Paraguay: After 30 years of exile, Xákmok Kásek reoccupy their land
Last month, the indigenous Xákmok Kásek community formed by the Sanapaná people, reoccupied their ancestral land after nearly three decades of exile.
In 2010, the Inter-American Court of Human Rights (IACHR) ruled that the land belonged to them, and that the Paraguayan State violated the Xákmok Kásek peoples’ right to communal property. The court also ruled that the State has violated the rights of children, personal integrity and that it has not implemented mechanisms to provide the members of the community with “the identity documents required to exercise their right to recognition of juridical personality.” Lastly, it ruled that the State has not complied with its obligation to stop discrimination against indigenous peoples.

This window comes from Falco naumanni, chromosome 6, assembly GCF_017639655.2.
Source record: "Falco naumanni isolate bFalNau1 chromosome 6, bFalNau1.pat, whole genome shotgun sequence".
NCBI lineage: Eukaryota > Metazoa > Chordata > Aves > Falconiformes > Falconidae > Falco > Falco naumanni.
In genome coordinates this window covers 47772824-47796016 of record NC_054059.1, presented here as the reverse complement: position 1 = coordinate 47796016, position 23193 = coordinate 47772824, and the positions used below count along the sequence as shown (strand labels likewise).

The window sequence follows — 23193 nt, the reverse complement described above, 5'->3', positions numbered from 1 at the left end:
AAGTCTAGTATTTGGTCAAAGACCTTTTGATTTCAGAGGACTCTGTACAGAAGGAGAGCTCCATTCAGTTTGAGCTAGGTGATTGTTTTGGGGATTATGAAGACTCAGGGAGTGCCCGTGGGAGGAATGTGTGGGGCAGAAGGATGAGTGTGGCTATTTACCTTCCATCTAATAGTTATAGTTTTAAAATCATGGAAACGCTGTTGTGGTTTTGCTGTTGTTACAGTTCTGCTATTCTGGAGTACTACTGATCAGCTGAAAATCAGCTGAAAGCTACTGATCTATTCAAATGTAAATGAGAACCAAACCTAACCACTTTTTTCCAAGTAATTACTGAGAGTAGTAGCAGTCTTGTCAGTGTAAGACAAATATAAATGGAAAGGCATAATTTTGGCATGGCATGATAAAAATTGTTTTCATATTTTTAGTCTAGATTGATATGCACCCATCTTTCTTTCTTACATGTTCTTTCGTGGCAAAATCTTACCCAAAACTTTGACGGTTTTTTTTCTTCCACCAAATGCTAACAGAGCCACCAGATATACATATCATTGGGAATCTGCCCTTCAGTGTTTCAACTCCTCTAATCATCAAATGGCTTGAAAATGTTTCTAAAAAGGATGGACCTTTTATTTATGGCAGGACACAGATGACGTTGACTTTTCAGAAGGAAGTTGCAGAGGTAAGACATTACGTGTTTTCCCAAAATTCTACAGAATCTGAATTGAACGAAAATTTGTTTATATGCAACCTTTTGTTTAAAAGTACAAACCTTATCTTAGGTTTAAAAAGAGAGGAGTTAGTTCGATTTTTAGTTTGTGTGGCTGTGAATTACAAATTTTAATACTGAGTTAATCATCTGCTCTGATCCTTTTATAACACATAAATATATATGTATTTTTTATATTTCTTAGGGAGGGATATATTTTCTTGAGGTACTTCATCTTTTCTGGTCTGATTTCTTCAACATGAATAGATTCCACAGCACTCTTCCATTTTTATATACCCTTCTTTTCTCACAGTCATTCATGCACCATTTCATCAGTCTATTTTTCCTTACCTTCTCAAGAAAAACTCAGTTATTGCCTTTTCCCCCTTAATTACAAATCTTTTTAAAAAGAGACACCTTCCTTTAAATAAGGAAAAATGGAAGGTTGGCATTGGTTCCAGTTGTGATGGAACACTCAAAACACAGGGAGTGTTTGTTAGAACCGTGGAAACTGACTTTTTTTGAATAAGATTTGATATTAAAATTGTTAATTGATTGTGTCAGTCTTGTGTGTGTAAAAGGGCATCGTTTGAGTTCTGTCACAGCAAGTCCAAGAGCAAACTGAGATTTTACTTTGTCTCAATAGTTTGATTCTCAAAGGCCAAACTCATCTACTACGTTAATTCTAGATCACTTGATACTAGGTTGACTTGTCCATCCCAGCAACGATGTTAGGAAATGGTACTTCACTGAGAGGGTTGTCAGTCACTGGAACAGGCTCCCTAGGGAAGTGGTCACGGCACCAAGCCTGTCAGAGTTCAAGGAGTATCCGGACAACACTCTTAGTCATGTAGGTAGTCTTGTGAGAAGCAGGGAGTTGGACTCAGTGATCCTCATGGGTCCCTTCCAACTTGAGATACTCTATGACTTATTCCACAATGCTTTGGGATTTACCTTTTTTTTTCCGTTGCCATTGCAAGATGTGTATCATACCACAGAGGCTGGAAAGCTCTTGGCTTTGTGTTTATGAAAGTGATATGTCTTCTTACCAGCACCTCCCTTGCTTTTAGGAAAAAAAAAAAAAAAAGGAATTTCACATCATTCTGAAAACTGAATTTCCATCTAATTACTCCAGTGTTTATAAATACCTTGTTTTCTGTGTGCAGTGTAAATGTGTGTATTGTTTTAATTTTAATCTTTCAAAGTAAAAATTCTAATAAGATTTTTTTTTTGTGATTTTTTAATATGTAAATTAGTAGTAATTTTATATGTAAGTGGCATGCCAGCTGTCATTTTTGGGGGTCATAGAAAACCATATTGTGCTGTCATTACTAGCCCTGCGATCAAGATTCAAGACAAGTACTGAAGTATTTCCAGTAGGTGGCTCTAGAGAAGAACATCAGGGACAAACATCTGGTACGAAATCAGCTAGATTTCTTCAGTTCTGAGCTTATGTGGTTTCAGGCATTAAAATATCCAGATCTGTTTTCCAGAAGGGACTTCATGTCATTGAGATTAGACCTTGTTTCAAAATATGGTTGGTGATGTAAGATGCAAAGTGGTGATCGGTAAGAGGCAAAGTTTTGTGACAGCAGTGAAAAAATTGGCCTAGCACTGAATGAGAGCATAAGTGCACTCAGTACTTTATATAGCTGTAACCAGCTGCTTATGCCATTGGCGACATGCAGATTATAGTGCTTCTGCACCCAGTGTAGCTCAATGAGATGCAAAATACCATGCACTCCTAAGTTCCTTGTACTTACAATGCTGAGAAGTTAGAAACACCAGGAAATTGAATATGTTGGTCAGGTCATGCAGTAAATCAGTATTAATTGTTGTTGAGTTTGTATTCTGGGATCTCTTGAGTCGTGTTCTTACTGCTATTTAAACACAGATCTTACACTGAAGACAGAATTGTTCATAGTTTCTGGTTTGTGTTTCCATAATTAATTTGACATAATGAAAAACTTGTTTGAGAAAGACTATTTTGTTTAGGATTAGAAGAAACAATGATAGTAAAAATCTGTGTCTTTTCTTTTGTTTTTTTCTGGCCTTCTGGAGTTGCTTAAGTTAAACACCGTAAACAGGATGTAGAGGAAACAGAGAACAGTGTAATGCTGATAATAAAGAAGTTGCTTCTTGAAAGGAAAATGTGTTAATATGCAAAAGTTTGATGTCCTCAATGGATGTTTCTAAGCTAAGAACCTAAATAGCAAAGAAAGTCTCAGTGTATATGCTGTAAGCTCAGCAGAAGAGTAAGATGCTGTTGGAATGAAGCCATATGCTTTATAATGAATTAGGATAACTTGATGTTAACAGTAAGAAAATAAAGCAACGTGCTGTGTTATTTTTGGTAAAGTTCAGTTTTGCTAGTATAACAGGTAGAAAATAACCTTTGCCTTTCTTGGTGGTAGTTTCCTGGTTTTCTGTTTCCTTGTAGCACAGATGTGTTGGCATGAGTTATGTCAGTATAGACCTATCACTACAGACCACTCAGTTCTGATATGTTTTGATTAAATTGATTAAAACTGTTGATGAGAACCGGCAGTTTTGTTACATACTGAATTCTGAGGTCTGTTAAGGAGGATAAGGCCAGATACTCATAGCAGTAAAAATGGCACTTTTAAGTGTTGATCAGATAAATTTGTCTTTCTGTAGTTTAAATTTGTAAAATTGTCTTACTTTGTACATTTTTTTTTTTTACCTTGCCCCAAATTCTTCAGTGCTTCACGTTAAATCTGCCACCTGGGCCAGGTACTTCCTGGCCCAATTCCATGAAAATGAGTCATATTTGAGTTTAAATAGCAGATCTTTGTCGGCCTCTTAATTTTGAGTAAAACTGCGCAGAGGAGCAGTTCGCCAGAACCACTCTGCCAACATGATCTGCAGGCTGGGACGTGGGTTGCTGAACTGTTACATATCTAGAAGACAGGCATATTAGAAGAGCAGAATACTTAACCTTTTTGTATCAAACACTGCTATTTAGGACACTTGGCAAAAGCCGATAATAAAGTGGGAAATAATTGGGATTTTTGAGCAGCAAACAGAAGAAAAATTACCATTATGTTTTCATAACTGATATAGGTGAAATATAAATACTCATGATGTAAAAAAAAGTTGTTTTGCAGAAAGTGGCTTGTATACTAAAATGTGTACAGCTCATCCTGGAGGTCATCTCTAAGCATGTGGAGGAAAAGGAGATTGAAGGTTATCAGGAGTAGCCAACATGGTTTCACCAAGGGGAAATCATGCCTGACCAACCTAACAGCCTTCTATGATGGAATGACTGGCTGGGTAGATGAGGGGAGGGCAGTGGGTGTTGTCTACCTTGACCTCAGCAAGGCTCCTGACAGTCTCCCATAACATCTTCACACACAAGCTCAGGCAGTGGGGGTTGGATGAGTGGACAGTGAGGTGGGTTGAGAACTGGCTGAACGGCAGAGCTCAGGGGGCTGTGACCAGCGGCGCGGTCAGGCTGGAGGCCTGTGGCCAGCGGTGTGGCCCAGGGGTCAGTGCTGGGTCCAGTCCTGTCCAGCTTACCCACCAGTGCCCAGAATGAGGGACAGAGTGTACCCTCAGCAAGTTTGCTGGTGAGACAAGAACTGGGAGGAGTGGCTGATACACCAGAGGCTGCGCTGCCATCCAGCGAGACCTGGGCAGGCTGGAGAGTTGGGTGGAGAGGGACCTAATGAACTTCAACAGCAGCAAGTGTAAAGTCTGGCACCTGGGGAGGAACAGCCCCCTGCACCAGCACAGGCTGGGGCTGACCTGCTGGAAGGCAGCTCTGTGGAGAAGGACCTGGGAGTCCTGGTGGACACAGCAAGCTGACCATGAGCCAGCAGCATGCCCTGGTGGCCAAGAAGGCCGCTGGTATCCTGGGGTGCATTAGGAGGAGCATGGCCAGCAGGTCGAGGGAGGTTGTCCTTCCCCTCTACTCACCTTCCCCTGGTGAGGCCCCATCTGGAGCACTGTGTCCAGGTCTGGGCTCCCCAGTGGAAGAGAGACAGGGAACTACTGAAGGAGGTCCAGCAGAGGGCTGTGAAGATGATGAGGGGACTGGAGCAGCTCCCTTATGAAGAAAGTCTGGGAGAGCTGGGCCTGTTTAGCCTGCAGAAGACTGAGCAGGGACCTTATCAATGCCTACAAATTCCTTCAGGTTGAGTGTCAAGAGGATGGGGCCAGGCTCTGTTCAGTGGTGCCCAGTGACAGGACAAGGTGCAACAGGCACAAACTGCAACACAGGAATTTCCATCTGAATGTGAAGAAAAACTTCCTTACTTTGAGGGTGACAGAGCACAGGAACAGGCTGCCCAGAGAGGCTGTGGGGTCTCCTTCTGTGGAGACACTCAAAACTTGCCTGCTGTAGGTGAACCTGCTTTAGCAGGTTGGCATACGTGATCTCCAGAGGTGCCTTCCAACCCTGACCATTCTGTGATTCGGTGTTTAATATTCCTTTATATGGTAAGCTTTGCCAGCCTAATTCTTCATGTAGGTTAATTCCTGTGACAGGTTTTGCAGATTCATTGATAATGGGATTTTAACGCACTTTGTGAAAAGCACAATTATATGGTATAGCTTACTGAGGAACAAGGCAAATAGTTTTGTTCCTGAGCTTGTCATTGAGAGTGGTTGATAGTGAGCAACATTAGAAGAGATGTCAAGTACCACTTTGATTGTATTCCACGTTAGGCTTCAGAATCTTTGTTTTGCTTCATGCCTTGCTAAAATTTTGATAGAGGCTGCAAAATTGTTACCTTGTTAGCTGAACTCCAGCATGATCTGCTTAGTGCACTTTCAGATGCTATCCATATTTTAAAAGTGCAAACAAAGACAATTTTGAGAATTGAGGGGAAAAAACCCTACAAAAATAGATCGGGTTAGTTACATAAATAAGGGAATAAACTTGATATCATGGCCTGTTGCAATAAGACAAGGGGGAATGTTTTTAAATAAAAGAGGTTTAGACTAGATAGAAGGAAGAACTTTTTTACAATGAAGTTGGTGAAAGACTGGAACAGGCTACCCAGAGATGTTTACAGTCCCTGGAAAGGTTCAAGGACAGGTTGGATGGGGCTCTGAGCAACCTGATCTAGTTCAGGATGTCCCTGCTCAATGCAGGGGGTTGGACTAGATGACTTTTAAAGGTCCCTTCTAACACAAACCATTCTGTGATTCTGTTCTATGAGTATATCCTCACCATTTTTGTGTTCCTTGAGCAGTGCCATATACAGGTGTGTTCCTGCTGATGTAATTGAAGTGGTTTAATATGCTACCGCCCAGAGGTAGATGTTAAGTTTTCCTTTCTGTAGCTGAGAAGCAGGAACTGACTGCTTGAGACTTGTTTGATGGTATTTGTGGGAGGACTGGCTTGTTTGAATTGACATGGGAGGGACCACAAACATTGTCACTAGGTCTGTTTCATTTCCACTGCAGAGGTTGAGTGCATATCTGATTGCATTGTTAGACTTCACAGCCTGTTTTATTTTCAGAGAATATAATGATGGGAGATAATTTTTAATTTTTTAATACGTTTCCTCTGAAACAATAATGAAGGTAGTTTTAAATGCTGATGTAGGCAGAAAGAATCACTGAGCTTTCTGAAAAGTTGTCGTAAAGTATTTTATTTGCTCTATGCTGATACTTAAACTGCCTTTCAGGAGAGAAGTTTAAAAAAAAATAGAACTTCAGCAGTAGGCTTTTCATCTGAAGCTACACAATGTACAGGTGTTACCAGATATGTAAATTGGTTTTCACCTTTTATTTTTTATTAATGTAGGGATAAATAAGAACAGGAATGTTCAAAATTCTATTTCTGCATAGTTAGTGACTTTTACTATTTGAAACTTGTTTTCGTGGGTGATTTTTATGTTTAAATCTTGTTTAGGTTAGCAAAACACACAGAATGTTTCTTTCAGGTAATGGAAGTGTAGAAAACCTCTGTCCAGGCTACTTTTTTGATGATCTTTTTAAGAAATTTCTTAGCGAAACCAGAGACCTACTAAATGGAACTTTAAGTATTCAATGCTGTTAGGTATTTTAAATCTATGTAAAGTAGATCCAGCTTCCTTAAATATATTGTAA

Almost five years after the ruling, the Paraguayan State has continuously failed to demonstrate a willingness to comply with the IACHR’s judgment. This is especially true when it comes to the return of ancestral territory, and the Xákmok Kásek have now taken matters into their own hands. They peacefully reoccupied their territory and continue to call for a peaceful solution.
In a special programme produced by IWGIA partner organization, Tierraviva, listeners are introduced to the history of a people that continue to fight for their right to live with dignity.
Tags: Land rights